That’s unfair!

Why would evolution do this to us?


Simply, it’s a survival mechanism that was fit for purpose a few hundred years ago.

Not so long ago, a weight loss of 10% signified starvation and imminent death.


But in today’s environment of unlimited food availability, this protective mechanism is no longer needed, but unfortunately our biology has not caught up.


Now you know this, you have two choices.

First option:


Take the mind-set of poor me, my lean friends can eat more than me, it’s unfair, everything is against me, I might as well not even bother…




Second option:


Reframe your mind-set to appreciate what an amazing adaptive machine the human body is. If you were born a few hundred years ago, this would have been a lifesaver.


Now you’re informed, it’s time to be a little more creative. The challenge is real, bring it on!


If you have chosen option one, stop reading right now, and take a long think about how your mind-set and perceptions are holding you back. If you opted for number two, carry on reading to discover the top tips to overcome the 20-25% challenge.



I’ve outlined below 10 incredibly useful tactics I use with all our diabetic coaching clients inside the Diabetic Muscle and Fitness Online Coaching Academy to increase NEAT and halt fat re-grain.


Check these out…


1.  Consume 1.5-2.2g/kg (0.7-1.0g/lb) of protein daily.


  • This is proven to reduce hunger and preserve lean muscle tissue.
  • Be sure to spread your intake over three to five feedings a day.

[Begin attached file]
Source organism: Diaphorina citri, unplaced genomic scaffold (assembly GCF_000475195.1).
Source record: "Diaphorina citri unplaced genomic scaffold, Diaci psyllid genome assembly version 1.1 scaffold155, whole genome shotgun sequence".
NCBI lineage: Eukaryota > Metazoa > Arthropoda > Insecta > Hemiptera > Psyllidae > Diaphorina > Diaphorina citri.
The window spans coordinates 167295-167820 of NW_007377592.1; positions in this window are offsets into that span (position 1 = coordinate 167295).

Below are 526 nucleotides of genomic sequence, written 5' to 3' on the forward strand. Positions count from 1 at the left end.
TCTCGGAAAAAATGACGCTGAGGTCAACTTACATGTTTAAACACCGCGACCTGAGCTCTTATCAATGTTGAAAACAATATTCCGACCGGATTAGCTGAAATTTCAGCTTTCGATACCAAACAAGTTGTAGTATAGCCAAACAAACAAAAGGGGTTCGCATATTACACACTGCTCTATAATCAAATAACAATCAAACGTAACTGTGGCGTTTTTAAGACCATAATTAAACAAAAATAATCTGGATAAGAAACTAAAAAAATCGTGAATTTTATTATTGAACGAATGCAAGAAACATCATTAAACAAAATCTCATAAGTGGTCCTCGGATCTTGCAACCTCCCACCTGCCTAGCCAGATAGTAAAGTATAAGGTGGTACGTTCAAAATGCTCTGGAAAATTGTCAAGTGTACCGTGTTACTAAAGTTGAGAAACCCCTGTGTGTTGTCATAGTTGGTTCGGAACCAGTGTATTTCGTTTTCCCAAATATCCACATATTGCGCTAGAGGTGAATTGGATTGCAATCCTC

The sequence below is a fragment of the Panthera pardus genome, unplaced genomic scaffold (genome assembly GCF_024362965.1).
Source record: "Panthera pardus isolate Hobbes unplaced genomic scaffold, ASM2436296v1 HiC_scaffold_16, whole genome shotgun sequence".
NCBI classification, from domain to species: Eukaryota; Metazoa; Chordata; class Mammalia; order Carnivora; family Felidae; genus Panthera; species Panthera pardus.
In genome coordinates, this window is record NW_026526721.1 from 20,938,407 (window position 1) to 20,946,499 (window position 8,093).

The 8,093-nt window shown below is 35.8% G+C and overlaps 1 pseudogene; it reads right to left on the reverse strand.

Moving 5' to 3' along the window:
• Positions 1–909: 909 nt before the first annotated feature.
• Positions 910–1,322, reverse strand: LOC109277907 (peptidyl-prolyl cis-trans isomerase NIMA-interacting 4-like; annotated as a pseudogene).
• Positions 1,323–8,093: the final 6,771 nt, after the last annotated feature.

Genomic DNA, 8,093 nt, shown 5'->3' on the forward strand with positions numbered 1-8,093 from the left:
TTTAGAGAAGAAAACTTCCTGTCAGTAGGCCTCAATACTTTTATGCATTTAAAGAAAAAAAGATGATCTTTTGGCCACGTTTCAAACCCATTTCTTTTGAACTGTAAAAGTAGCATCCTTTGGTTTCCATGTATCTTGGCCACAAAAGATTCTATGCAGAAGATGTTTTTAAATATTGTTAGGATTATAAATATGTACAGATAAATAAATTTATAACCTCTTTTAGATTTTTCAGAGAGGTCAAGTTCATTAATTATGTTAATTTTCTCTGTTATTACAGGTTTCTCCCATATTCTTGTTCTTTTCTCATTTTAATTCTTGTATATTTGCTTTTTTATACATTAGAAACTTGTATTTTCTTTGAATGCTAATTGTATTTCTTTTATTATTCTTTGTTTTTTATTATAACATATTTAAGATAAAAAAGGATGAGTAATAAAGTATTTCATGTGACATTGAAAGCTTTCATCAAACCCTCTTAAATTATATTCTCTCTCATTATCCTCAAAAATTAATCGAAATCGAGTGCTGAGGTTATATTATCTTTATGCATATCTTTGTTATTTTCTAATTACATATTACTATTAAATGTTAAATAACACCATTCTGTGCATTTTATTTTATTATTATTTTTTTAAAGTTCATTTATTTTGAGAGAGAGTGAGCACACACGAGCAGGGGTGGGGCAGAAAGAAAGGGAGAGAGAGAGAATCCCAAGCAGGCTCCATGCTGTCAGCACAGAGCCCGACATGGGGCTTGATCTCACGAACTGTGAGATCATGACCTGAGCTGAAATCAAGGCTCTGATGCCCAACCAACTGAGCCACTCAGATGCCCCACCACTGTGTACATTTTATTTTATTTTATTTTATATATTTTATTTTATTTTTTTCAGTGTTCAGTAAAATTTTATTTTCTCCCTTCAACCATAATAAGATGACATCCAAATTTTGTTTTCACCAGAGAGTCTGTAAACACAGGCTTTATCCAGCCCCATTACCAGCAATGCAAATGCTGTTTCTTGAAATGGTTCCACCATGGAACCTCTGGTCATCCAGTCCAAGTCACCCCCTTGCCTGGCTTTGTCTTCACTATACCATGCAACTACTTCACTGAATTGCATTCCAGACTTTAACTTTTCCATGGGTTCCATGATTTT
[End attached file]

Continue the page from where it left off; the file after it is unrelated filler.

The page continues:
• If you have type 1 diabetes, you will need to factor protein intake into your mealtime insulin dosing regimen. If you’re not sure how to do that – check out this article.



Arming yourself with a selection of delicious diabetic friendly meal plans can really help! If your serious about dropping body fat and staying lean for the rest of your life you need to check out The Ultra Lean Diabetic Cookbook. 



2. Strength Train at least three times per week to prevent the loss of lean muscle mass.


This is the silver bullet in preventing weight regain. If you preserve your lean muscle mass when losing weight, the chances of fat regain are much lower.



3. Get an activity tracker and ensure at least 10,000 steps per day.


This will help you become conscious of your body trying to drive NEAT down.



4. After losing 10% of weight, increase your daily calorie intake slowly to find your new maintenance level.


Do not jump straight into a bulking phase and eat 200-300kcal more than what you think is your maintenance kcal level. I can guarantee you will overshoot by 800kcal per day.


You must find your new maintenance kcal intake by increasing kcal slowly and monitoring your weight. This is essentially the concept of reverse dieting, a topic for another day.


It is also essential to have some way of tracking food intake. If you’re not assessing, you’re guessing: